Colleen Paxton

As others have previously mentioned, policy cannot be a blanket applied from one place to another. It requires understanding the culture and distinct challenges in each area. But as Ravallion says, this does not mean we can’t look at China as an example for Africa.

China experienced high levels of inequality as development grew, while inequality is preventing Africa from growing and reducing poverty. Ravallion refers to this as a “double handicap”—but with the right policies success could come to Africa. Ravallion points out that African farmers could respond similarly to the Chinese in the case of market incentives, but the combination of strong institutions in necessary. Africa must develop the “capacity” to implement policies, and the fractured divisions within Africa must overcome this in order to develop.

Ravallion also discusses pro-poor growth, or promoting agricultural development. As we have discussed this semester, this kind of growth can lead to benefits overall as the traditional sector increases output and labor can then go to the modern sector. The conditions in Africa are dependent on rain, and there is an amount of human capital needed to develop real results. Extension services could bring success to the agricultural sector in African countries. This kind of growth is hard without the right changes in policies and institutions.

Gyung Jeong

A few decades ago, not many people expected China to become a country with one of the biggest economies in the world. However, as we are all aware, this is no longer the case. Many people expect that China’s economy may soon surpass that of the US or EU in a few years. What does this tell us? This paper by Ravallion provides guidance on how to improve all of our economies, although he specifically only talks about Africa. This paper explicitly discusses the relationship between China and Africa, and how Africa can learn from China’s successes and failures. Obviously, as the author points out, there were some problems caused by China’s way of improving its economy and fighting against poverty. There are also some key differences between China and Africa. However, China’s overwhelming successes prove that it is worthwhile to learn from its story.
One of the most significant lessons we can learn from China is its use of “strong state institutions and governments.” Although it is a dictatorship, strong leadership by the government has led the country to success. Through policy implementations and public investments, the China’s government has obviously been doing something right. Of course the extent of how much control their government has over the people is not ideal, but a stronger government than the one Africa currently has may result in an improved economy. As the author points out, Africa has seen a significant political change in recent times and is still going through political turmoil. With strong governments and policies, this will hopefully be relieved. Naturally, African has to have its own form of reform and strategy to fight against poverty, but the example of China can be a model for them to use and improve.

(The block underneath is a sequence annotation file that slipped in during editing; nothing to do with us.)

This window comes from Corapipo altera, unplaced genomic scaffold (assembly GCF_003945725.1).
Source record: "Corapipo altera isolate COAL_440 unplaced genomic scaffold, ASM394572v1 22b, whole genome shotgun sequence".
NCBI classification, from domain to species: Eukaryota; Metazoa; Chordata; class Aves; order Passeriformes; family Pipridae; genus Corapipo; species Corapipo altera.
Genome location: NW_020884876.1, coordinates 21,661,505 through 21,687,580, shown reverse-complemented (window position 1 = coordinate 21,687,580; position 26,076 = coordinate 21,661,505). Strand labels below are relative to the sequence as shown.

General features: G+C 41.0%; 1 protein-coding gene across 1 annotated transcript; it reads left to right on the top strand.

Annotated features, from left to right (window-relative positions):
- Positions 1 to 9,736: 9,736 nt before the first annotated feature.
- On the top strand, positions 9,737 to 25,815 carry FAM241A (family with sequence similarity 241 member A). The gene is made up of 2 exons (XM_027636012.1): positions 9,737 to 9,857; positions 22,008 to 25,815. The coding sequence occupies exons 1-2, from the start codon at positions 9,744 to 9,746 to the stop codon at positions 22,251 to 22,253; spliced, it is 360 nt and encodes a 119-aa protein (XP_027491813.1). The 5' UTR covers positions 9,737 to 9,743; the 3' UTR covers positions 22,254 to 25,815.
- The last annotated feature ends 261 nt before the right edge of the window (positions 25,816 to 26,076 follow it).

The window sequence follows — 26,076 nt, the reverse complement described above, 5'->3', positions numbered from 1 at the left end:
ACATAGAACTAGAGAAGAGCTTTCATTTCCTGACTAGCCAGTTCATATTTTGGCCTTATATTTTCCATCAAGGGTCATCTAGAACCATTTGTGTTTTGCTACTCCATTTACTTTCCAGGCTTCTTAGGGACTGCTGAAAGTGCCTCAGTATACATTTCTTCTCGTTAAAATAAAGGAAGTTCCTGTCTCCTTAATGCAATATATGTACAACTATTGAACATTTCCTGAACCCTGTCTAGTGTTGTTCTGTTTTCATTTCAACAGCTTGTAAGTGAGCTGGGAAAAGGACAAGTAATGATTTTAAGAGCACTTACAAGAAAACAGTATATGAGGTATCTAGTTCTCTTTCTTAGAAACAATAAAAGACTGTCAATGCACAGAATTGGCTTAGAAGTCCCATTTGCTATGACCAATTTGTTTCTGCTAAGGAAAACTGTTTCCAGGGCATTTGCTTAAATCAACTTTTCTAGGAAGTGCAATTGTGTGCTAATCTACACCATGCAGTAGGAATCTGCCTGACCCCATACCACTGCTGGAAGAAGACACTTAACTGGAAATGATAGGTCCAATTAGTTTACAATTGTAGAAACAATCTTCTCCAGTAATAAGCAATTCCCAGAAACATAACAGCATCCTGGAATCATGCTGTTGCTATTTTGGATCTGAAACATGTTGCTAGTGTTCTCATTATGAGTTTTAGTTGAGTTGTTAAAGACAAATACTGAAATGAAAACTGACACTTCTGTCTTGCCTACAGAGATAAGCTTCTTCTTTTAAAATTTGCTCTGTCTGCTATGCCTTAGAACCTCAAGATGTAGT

This paper reminded me of South Korea and its rapid postwar economic growth. As we talked about in the class, just like China, South Korea was one of the poorest countries in the world only a few decades ago. However, it is now one of the top 10~20 economies in the world. After the Korean war, South Korea implemented a strong government (dictatorship) that enforced policies and economic development for the whole country, although the gap between the rich and the poor became bigger. I am not trying to say that strong government is always a good answer/solution for the economy but we can learn from China to improve our economies.

Bayan Misaghi

The Chinese development model has been a regular topic of conversation within our class this term, and for good reason. The Beijing Consensus flies in the face of what many traditional Western economists recommend developing economies adopt (the Washington Consensus). As we discussed in class, China was able to employ many of the theoretical growth models through strict control of its economy including physical capital, human capital, and investment in technology (in direct contrast to the laissez-faire philosophy of the Washington Consensus). Though these growth models previously failed in other regions (specifically, Latin America), China has been successful because the government has been able to artificially imbed the assumptions these models make. Ravallion argues in this paper that like Latin America, Africa cannot simply adopt the model China has so successfully employed. Because of Africa’s heterogeneous political structures, corruption, low population density, high population growth rate, etc. it is fundamentally different from China. In other words, there is no one-size-fit-all solution.